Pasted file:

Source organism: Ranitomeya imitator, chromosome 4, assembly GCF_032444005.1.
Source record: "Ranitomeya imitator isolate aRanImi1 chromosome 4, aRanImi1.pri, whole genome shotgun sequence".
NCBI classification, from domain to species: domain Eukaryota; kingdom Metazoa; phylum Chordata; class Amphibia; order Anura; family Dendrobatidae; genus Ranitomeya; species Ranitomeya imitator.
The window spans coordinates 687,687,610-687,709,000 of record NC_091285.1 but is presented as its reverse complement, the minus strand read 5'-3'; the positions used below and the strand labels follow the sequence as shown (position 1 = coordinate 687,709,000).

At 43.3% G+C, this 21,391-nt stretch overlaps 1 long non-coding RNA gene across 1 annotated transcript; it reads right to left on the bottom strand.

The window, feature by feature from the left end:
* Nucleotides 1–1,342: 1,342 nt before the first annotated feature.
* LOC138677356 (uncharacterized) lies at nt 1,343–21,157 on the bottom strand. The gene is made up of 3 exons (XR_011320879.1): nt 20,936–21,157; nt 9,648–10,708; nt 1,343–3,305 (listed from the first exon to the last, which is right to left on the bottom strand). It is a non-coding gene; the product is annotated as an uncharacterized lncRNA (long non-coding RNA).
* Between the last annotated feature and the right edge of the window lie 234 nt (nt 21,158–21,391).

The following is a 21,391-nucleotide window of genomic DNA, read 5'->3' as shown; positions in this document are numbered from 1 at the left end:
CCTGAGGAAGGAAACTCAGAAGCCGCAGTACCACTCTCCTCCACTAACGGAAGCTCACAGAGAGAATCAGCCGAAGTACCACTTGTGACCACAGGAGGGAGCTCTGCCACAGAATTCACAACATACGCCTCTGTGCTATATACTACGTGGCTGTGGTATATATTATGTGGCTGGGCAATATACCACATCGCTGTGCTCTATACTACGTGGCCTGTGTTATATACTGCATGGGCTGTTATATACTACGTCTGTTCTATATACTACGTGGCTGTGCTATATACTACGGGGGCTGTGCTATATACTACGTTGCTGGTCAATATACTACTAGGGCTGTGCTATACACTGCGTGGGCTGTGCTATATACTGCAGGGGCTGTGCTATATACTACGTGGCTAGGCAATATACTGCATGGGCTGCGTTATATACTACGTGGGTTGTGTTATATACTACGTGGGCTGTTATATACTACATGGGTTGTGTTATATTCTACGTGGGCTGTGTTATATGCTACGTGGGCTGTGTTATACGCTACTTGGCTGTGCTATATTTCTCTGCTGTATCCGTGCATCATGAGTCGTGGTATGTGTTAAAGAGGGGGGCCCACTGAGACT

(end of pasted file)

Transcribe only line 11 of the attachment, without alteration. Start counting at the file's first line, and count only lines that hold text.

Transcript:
CCTGAGGAAGGAAACTCAGAAGCCGCAGTACCACTCTCCTCCACTAACGGAAGCTCACAGAGAGAATCAGCCGAAGTACCACTTGTGACCACAGGAGGGAGCTCTGCCACAGAATTCACAACATACGCCTCTGTGCTATATACTACGTGGCTGTGGTATATATTATGTGGCTGGGCAATATACCACATCGCTGTGCTCTATACTACGTGGCCTGTGTTATATACTGCATGGGCTGTTATATACTACGTCTGTTCTATATACTACGTGGCTGTGCTATATACTACGGGGGCTGTGCTATATACTACGTTGCTGGTCAATATACTACTAGGGCTGTGCTATACACTGCGTGGGCTGTGCTATATACTGCAGGGGCTGTGCTATATACTACGTGGCTAGGCAATATACTGCATGGGCTGCGTTATATACTACGTGGGTTGTGTTATATACTACGTGGGCTGTTATATACTACATGGGTTGTGTTATATTCTACGTGGGCTGTGTTATATGCTACGTGGGCTGTGTTATACGCTACTTGGCTGTGCTATATTTCTCTGCTGTATCCGTGCATCATGAGTCGTGGTATGTGTTAAAGAGGGGGGCCCACTGAGACT